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“Truth or Dare” Leads to Child Molestation Conviction

October 30, 2014

In Harris v. State, the Georgia Court of Appeals affirmed the defendant’s conviction for child molestation, holding that the defendant failed to prove that his trial counsel was constitutionally ineffective.

The record showed that in April 2011, the defendant lived with his wife, their two young children, and his 12 year-old stepdaughter. The stepdaughter testified that when she and the defendant were alone in the house, they played a game of “truth or dare.” During the game, the defendant dared her to take off her clothes, and she did so. When she put her clothes back on, she noticed that the defendant had an erection.

The defendant was indicted on one count of child molestation and one count of enticing a child for indecent purposes. Before trial, the State extended a plea offer of ten years of probation with certain conditions, including that he register as a sex offender. Harris rejected the offer. At trial, the State gave Harris an opportunity to reconsider whether he wanted to accept the plea offer. His defense attorney consulted with him and then informed the court that Harris has decided to go to trial.

At trial, the court granted the defendant’s motion for a directed verdict on the charge of enticing a child for indecent purposes, and the jury found him guilty of child molestation. He was sentenced to serve 12 years, with the first five in prison and the balance on probation.

Effective assistance of counsel includes the duty to provide informed legal advice regarding a plea offer. An accused may rely on his lawyer to “make an independent examination of the facts, circumstances, pleadings and laws involved and then to offer his informed opinion as to what plea should be entered.” A lawyer can ordinarily satisfy this duty by discussing with the accused the risks of going to trial, the evidence against him or her, and the possible sentences that would be imposed after a guilty plea versus after a conviction at trial.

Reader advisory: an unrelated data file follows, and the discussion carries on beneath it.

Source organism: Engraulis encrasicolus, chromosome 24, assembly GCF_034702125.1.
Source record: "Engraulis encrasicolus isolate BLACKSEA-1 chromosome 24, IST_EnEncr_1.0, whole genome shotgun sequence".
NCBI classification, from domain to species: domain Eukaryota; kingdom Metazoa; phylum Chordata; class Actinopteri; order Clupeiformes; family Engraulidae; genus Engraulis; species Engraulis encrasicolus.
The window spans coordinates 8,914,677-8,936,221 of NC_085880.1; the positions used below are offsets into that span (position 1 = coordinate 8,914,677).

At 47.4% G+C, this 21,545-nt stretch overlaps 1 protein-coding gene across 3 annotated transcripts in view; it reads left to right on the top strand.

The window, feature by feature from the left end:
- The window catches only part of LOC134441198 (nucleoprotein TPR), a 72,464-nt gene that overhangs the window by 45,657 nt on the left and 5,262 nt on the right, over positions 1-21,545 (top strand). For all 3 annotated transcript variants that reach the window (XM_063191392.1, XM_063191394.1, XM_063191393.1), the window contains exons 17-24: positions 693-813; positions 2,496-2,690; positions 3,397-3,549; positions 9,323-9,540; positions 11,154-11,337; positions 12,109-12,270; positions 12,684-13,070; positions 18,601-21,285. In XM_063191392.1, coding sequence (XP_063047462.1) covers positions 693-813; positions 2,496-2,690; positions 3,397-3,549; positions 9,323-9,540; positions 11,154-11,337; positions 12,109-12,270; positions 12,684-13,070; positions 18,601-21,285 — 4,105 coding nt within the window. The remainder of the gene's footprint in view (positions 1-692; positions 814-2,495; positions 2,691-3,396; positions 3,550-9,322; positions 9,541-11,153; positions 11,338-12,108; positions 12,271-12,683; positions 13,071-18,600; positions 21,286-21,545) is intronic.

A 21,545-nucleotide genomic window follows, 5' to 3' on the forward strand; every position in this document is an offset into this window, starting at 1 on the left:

At the hearing on the defendant’s motion for new trial, his trial attorney testified that he informed the defendant that the State had offered a plea of ten years probation which would require Harris to register as a sex offender. Counsel also testified that he told the defendant that if he was convicted, he would almost certainly go to prison and would still have to register as a sex offender. He told the defendant that the statement of a child is enough to support a conviction for child molestation, and that “if the jury believes her, he’s going to prison. If the jury doesn’t believe the child, he’s not. And [with the plea offer] he has the option to walk back out the door with a probated sentence.” He apprised the defendant of the evidence against him by making copies of the discovery he received from the State and sharing those copies with the defendant. The Court of Appeals held that this was sufficient to show that the attorney informed the defendant of the plea offer and that they discussed the risks of trial, the evidence against the defendant, and the possible sentences.

The Court also rejected an argument that counsel failed to perform adequate legal research and to properly advise the defendant on the state of the law. Specifically, the defendant argued that he was not properly informed that he could be convicted of child molestation without him even touching a child. Counsel testified that he informed the defendant he could be convicted of child molestation if the jury believed that anything he did was an immoral act to someone under the age of 16. After hearing counsel’s testimony, the trial court found as a matter of fact that counsel did inform the defendant that he could be convicted based on the allegations in this case.

As a result, the Court of Appeals affirmed the defendant’s conviction for child molestation.

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